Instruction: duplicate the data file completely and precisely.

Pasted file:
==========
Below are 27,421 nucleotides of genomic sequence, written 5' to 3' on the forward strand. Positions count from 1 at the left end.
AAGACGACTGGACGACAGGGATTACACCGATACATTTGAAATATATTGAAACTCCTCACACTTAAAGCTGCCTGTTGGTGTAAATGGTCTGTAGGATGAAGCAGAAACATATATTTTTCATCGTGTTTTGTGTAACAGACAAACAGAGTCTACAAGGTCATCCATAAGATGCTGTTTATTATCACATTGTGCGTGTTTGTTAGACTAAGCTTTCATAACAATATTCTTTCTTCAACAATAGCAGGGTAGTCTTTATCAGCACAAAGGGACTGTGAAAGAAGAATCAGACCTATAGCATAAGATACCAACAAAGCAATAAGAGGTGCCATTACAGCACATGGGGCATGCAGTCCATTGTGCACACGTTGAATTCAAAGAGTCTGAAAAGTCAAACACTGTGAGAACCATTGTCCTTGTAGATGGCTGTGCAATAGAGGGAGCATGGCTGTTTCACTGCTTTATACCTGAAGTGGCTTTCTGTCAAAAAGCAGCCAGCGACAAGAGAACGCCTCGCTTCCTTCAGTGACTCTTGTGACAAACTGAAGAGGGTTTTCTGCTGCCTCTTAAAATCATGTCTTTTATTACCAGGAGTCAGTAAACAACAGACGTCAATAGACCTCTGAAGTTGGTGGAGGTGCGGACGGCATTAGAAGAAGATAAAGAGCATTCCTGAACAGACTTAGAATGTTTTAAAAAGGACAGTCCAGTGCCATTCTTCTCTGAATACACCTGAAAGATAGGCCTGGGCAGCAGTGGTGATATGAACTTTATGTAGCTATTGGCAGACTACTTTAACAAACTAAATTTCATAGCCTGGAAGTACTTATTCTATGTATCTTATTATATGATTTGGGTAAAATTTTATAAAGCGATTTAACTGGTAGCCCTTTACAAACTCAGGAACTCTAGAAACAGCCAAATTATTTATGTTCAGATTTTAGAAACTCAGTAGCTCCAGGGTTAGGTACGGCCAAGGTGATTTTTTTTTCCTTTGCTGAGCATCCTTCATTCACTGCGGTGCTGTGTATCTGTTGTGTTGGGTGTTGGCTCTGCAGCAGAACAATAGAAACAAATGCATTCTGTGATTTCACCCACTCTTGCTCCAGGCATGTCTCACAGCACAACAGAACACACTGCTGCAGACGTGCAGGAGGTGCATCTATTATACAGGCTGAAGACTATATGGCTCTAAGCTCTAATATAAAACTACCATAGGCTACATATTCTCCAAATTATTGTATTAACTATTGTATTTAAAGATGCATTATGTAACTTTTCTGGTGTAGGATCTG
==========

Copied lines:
Below are 27,421 nucleotides of genomic sequence, written 5' to 3' on the forward strand. Positions count from 1 at the left end.
AAGACGACTGGACGACAGGGATTACACCGATACATTTGAAATATATTGAAACTCCTCACACTTAAAGCTGCCTGTTGGTGTAAATGGTCTGTAGGATGAAGCAGAAACATATATTTTTCATCGTGTTTTGTGTAACAGACAAACAGAGTCTACAAGGTCATCCATAAGATGCTGTTTATTATCACATTGTGCGTGTTTGTTAGACTAAGCTTTCATAACAATATTCTTTCTTCAACAATAGCAGGGTAGTCTTTATCAGCACAAAGGGACTGTGAAAGAAGAATCAGACCTATAGCATAAGATACCAACAAAGCAATAAGAGGTGCCATTACAGCACATGGGGCATGCAGTCCATTGTGCACACGTTGAATTCAAAGAGTCTGAAAAGTCAAACACTGTGAGAACCATTGTCCTTGTAGATGGCTGTGCAATAGAGGGAGCATGGCTGTTTCACTGCTTTATACCTGAAGTGGCTTTCTGTCAAAAAGCAGCCAGCGACAAGAGAACGCCTCGCTTCCTTCAGTGACTCTTGTGACAAACTGAAGAGGGTTTTCTGCTGCCTCTTAAAATCATGTCTTTTATTACCAGGAGTCAGTAAACAACAGACGTCAATAGACCTCTGAAGTTGGTGGAGGTGCGGACGGCATTAGAAGAAGATAAAGAGCATTCCTGAACAGACTTAGAATGTTTTAAAAAGGACAGTCCAGTGCCATTCTTCTCTGAATACACCTGAAAGATAGGCCTGGGCAGCAGTGGTGATATGAACTTTATGTAGCTATTGGCAGACTACTTTAACAAACTAAATTTCATAGCCTGGAAGTACTTATTCTATGTATCTTATTATATGATTTGGGTAAAATTTTATAAAGCGATTTAACTGGTAGCCCTTTACAAACTCAGGAACTCTAGAAACAGCCAAATTATTTATGTTCAGATTTTAGAAACTCAGTAGCTCCAGGGTTAGGTACGGCCAAGGTGATTTTTTTTTCCTTTGCTGAGCATCCTTCATTCACTGCGGTGCTGTGTATCTGTTGTGTTGGGTGTTGGCTCTGCAGCAGAACAATAGAAACAAATGCATTCTGTGATTTCACCCACTCTTGCTCCAGGCATGTCTCACAGCACAACAGAACACACTGCTGCAGACGTGCAGGAGGTGCATCTATTATACAGGCTGAAGACTATATGGCTCTAAGCTCTAATATAAAACTACCATAGGCTACATATTCTCCAAATTATTGTATTAACTATTGTATTTAAAGATGCATTATGTAACTTTTCTGGTGTAGGATCTG